[TALK LIKE SEX]<br />
Keri Hilson Says âGet Tested!â<br />

First observed in 1995, National HIV Testing Day (NHTD) promotes HIV testing and encourages people to learn their HIV status. According to the Center for Disease Control, nearly 20% of all people living with HIV are unaware they have the virus, are not getting adequate medical care, and may be unknowingly exposing others to it. Among African-Americans, rates of HIV are alarming, with African-Americans being the racial/ethnic group most affected by the virus.

I had a dynamic conversation with award-winning singer-songwriter Keri Hilson and medical doctor and sexologist Dr. Rachel Ross about the importance of NHTD, and how OraQuick—the new, FDA-approved at-home HIV test—might help change the way we think of and approach HIV testing.

EBONY: Keri, how did you get involved with HIV testing awareness?

Keri Hilson: I’m always looking to lend my voice for charities I feel strongly about. I’ve done quite a few things with many different charities that support awareness and prevention. Robi Reed asked me to be an ambassador for the Reed for Hope organization. She sees me as a voice for young girls, someone they look up to and respect. I live a healthy life and she saw me on Twitter talking about health. When she asked, I immediately said “I’m in,” because I know HIV hits our community so hard. Alarmingly, it is the number one killer, especially for African-American women. And me being an African-American woman, I feel so responsible for getting this out there.

EBONY: For African-American women ages 16-34, it is the number one cause of death. This is also the primary pop culture target audience. What, if any, responsibility do artists in pop culture have when it comes to addressing this issue?

KH: I can’t speak for others, but I can speak for myself. I feel a huge social responsibility, especially now. Kids are having sex a lot earlier. They’re trying and experimenting with things a lot earlier. I just want to make sure that if you’re going to do it, you do it safely. Take care of your body.

EBONY: Dr. Rachel, let’s talk about why it’s important, particularly in the African-American community, that we do get tested. You’re coming from Gary, Indiana, and I’m sure you’re hearing a lot of concerns about getting tested, or people are just scared, or maybe they don’t see the value of it. What can we do to increase awareness about HIV testing in our community?

They might decide, ‘Hey, I’m not going to make it to the doctor any time soon, I just don’t have time to. I just heard Keri Hilson talking about it, why don’t I just pick it up and read it and try it?’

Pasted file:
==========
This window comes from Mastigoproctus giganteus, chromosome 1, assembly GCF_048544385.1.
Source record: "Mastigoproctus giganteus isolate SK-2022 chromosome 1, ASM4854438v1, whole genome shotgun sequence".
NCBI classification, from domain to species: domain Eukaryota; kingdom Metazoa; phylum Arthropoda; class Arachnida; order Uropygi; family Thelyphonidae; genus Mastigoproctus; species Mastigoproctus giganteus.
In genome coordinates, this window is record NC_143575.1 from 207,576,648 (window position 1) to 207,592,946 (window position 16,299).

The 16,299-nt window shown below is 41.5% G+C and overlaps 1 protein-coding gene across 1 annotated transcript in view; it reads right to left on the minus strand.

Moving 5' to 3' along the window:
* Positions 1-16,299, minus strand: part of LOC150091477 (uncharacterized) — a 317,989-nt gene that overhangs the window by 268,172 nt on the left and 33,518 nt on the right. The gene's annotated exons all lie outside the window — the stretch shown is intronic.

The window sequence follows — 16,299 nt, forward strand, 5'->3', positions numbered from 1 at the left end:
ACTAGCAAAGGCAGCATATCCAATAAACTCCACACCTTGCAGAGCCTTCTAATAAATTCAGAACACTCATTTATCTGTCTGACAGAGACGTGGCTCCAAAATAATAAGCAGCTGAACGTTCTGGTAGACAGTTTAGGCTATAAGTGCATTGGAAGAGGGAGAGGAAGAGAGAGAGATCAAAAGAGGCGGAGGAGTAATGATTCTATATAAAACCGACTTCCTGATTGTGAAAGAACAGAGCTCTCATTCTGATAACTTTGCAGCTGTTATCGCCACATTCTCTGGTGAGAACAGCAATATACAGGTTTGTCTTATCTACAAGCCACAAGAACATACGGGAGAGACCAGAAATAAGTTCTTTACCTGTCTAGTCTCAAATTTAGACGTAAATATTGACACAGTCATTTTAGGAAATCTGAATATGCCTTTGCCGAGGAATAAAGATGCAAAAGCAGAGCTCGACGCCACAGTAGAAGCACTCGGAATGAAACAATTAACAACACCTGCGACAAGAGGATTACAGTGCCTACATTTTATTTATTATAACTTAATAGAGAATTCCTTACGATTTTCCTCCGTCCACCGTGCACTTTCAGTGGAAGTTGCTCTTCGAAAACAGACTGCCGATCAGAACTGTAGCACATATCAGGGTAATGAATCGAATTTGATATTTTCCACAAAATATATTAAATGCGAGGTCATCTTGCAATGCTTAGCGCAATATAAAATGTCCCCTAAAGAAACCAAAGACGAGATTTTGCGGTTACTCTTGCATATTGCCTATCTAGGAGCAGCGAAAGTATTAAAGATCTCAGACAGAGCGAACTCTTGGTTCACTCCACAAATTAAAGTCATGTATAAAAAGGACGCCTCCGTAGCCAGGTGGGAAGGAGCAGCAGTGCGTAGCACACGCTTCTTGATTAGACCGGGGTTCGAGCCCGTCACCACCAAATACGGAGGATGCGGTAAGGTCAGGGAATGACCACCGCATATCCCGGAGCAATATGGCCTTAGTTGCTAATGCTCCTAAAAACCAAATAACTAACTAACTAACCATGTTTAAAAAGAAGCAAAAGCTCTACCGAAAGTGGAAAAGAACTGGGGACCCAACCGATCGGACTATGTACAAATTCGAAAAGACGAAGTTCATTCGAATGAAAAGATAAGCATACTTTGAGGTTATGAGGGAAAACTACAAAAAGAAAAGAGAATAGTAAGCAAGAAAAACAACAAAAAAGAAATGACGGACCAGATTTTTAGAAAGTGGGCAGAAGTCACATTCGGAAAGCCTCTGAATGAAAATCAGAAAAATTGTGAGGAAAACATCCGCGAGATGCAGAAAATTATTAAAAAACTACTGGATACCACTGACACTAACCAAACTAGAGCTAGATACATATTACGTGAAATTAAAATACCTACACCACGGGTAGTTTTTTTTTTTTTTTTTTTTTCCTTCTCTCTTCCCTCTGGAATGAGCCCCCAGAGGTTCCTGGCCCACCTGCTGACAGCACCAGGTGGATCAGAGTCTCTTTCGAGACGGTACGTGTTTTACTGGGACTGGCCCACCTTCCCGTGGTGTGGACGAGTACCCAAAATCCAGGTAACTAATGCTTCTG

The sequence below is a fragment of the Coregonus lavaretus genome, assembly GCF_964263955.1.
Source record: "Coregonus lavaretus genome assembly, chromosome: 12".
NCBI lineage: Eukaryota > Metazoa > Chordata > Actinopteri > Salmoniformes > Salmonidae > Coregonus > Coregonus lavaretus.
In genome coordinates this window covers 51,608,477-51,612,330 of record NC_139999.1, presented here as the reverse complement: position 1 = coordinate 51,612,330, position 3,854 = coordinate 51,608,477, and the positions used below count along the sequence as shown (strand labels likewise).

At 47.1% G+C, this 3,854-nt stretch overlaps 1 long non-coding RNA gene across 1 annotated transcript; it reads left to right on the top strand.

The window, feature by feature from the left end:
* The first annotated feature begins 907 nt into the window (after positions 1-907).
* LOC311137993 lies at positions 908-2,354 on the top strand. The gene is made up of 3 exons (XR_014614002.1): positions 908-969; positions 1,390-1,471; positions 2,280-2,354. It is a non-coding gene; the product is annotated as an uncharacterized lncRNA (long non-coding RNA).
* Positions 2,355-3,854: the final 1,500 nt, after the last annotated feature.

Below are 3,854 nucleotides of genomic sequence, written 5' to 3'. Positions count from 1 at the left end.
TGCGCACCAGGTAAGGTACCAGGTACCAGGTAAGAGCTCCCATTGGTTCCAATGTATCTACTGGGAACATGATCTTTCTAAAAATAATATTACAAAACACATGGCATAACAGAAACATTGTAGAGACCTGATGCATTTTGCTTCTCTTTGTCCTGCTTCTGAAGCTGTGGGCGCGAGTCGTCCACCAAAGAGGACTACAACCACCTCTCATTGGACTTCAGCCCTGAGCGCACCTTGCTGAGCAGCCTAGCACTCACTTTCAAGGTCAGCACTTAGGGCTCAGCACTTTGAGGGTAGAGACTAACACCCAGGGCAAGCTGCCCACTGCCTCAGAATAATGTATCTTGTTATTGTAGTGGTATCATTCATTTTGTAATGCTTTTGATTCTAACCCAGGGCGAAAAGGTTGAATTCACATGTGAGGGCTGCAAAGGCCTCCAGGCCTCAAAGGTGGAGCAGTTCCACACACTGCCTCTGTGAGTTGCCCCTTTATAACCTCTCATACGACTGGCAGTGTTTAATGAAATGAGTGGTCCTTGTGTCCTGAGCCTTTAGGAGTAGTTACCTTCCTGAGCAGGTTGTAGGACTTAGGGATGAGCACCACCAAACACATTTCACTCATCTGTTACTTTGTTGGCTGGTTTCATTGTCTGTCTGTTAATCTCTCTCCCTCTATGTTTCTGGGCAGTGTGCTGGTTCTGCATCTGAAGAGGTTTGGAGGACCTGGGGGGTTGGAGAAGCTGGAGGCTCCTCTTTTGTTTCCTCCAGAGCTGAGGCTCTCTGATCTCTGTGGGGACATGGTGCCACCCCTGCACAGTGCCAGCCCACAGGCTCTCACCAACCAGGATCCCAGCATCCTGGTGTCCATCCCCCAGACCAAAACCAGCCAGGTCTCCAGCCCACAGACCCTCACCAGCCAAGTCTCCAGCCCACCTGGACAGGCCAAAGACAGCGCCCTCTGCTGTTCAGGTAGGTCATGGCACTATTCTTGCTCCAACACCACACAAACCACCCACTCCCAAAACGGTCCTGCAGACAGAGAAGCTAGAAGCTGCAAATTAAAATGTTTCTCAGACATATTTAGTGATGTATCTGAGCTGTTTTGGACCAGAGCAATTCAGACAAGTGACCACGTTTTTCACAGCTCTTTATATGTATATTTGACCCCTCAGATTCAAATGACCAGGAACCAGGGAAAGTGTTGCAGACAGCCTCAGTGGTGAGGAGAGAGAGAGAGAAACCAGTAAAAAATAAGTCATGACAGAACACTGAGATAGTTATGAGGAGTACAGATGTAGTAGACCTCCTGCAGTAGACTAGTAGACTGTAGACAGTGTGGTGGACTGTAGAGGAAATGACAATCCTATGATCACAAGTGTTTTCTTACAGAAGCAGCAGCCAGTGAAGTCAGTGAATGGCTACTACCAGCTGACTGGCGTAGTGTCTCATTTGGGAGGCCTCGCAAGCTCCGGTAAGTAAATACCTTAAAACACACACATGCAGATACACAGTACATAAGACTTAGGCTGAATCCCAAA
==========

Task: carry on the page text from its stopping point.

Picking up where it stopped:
Dr. Rachel Ross: A big thing that we face in our community is denial. We’re in denial that what we’re eating isn’t right and we’re in denial that these sexual activities [put us] at risk. A recent survey asked people, “Are you at risk for HIV?” About 70% or so said, “No, I’m not at risk.” But when you really look at what’s considered “at risk,” they were, in fact, at risk. So I think we’re in denial about our sexual behaviors. It’s cultural.

I think when it comes to HIV testing, there’s the denial thing, but there’s also the lack of education and access to resources. Even though OraQuick has been out since October, I’m surprised by how many people don’t know you can take the test at home. Access to care is another big thing in our community, across the board with all health care, like diabetes and heart disease. There’s all these barriers in our lives that keep us from focusing on ourselves. And then there’s stigma. Even though so many of us have it, I think there’s still this denial and [people think] “Well, I don’t know anyone who has it.” The problem is, you don’t know anyone who looks like they have it. And if nobody looks like they have it, you think nobody has it. Until it becomes a little more discussed, I think we’re still going to be in denial as a culture. We need to get out of the dark about it and start discussing it.

EBONY: How do we do that? There’s been a slight decrease in contraction rates among Black women, but we’re seeing increases now among young Black men. How do we get people to go and get tested? How does OraQuick play into this?

KH: I think it speaks to the fact that it’s become so much easier, and it’s the awareness, like Dr. Rachel said. People in denial can be made aware by people like myself and Dr. Rachel, Dr. Robbie Reed, and other celebrities and athletes, entertainers in general, making people, especially the youth, aware. If they don’t know, they won’t do anything about it.

EBONY: Dr. Rachel, you brought up the issue of access. I went to my local drug store and saw they had OraQuick there and I also saw the cost of it. I know some people are going to feel that $40 is